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‘The Scrumptious Collection’ by Fyberspates

May 25, 2011

The Scrumptious Collection £12.50

 

New in this week is the long-awaited book from Fyberspates: The Scrumptious Collection. The Fyberspates’ design team have created a collection of “twenty delectable patterns” designed specifically to be used with the gorgeously luxurious Scrumptious yarn range.

The range is composed of the familiar lace weight, as seen on the Manfield Crafts shelves, plus the full gamut of 4ply/Sport, DK/Worsted, Aran and Chunky. Most of the yarns, with the exception of the matte Lace, have a beautiful glossy sheen quite unlike any other yarn. The high percentage of silk — 45% with 55% merino — doesn’t explain the disparity, as there are many others with a similar silk/merino mix. No, it’s something special to the Scrumptious, which makes us drool at the prospect of wearing it as a garment, rather than the usual shawl or scarf.

So what are designs like?

Hethe by Judy Furlong

Well as you can see from the example given here (Hethe by Judy Furlong), by tipping their hats to exquisite cable or lace detail, the designers have created pages of lovely cardigans, scarfs, hat and glove sets, waistcoats and shawls. Each one is marked from the crowd of similar designs with delightful features, such as the delicate lace edging on this cardigan and the fact that instead of using a 4ply or DK, the designer used Scrumptious Lace throughout. Another favourite of ours is the Alvescot (designed by Fyberspates owner, Jenni Hewlett), which is a composite lace, knitted using Scrumptious Chunky. Yes, that’s right. Chunky. But the effect is breathtakingly lovely.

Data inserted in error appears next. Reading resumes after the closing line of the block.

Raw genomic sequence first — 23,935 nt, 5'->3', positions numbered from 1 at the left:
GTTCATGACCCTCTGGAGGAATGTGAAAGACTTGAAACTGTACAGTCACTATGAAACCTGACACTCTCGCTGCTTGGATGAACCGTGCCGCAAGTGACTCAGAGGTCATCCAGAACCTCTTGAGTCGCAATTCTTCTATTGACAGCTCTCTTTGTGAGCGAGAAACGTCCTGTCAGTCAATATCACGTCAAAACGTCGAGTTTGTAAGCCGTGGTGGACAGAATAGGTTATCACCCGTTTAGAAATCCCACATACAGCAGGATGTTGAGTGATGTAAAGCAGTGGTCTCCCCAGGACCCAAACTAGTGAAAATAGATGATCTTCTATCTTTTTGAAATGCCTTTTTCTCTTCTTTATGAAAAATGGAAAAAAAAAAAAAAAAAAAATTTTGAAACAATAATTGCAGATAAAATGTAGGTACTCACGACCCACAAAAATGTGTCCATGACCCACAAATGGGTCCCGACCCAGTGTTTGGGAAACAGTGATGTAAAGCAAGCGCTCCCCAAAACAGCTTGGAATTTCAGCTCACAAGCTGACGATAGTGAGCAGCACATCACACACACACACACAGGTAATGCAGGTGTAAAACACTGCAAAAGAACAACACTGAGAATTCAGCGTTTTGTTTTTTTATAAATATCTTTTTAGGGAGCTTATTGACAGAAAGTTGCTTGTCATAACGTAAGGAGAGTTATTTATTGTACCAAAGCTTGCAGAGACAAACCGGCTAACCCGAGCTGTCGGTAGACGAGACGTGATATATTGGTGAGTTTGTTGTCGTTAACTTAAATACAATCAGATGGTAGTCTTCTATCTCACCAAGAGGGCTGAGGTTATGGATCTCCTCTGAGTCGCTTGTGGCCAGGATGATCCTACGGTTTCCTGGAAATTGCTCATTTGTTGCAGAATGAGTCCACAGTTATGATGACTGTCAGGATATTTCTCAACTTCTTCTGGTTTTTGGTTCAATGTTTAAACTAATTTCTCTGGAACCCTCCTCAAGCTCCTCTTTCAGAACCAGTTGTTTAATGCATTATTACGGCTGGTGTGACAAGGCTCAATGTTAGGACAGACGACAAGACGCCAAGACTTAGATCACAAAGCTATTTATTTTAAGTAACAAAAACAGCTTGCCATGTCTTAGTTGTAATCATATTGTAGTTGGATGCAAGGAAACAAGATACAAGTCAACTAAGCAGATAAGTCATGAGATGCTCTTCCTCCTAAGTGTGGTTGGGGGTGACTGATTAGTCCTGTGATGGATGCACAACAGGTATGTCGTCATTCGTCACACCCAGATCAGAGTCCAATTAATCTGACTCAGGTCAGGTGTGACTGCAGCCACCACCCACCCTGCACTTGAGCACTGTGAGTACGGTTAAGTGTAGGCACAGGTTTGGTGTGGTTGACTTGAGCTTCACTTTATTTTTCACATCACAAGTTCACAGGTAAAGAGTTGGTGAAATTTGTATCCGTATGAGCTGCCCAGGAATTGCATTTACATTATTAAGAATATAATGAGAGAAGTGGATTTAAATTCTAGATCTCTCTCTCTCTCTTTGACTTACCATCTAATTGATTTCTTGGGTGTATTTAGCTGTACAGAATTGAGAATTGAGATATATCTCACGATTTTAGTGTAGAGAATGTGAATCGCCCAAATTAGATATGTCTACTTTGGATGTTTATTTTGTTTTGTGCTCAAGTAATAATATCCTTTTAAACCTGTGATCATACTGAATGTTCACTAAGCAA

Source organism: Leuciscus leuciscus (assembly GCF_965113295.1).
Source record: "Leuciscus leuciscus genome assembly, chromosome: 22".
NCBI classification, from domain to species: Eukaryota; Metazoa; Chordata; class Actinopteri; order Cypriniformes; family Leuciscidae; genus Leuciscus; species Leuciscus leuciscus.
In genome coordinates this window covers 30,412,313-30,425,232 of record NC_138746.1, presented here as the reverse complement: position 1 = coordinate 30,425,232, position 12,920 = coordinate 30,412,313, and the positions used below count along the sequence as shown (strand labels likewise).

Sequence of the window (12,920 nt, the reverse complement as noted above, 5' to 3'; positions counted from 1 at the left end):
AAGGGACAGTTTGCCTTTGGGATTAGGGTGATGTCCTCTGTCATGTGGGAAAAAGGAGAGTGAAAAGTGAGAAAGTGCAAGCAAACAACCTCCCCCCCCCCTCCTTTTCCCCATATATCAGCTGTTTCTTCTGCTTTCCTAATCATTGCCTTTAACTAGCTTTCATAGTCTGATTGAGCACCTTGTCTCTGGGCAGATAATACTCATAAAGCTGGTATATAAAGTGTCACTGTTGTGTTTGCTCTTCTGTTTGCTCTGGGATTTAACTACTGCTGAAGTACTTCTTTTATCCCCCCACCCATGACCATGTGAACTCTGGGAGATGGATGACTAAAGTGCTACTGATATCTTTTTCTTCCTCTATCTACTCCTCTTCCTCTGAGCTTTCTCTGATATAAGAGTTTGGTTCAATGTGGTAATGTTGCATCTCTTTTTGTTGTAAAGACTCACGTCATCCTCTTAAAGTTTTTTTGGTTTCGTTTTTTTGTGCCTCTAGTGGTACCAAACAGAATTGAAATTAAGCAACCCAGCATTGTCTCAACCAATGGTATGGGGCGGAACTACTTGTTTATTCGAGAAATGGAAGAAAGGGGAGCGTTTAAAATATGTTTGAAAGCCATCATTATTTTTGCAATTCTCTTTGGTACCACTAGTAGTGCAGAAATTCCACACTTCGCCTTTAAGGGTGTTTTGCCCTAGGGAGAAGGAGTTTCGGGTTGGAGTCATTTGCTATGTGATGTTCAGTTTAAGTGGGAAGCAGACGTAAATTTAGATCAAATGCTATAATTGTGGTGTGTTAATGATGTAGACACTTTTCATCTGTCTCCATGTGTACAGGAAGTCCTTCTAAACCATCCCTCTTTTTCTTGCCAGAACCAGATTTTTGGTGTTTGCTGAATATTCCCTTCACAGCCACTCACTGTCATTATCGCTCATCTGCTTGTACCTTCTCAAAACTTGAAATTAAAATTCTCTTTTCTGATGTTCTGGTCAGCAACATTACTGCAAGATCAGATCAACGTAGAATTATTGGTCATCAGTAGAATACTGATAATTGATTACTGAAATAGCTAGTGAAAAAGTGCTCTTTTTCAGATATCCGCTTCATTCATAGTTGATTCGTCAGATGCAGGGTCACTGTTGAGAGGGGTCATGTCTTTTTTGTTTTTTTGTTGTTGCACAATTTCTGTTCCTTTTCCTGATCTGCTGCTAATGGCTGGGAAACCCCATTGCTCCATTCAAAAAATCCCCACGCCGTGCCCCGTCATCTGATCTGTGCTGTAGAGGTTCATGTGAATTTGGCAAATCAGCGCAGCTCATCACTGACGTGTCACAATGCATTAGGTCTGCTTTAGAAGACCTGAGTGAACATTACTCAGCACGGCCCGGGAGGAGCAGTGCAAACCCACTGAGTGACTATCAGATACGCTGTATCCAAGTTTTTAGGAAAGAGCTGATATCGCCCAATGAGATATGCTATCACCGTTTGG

Alvescot by Jeni Hewlett

Hmm, makes your fingers itch to cast on, doesn’t it? But if your budget prohibits more than one skein, there are several smaller projects to tempt you. We particularly like the simply-shaped beanie, crowned all over with cable work, and the mittens with sculpted, slanting relief.

Whatever you choose to knit, this book is one of those that begs to be left of centre in every knitter’s library. It certainly now has a position of some status in ours.

 

Longcot by Jeni Hewlett

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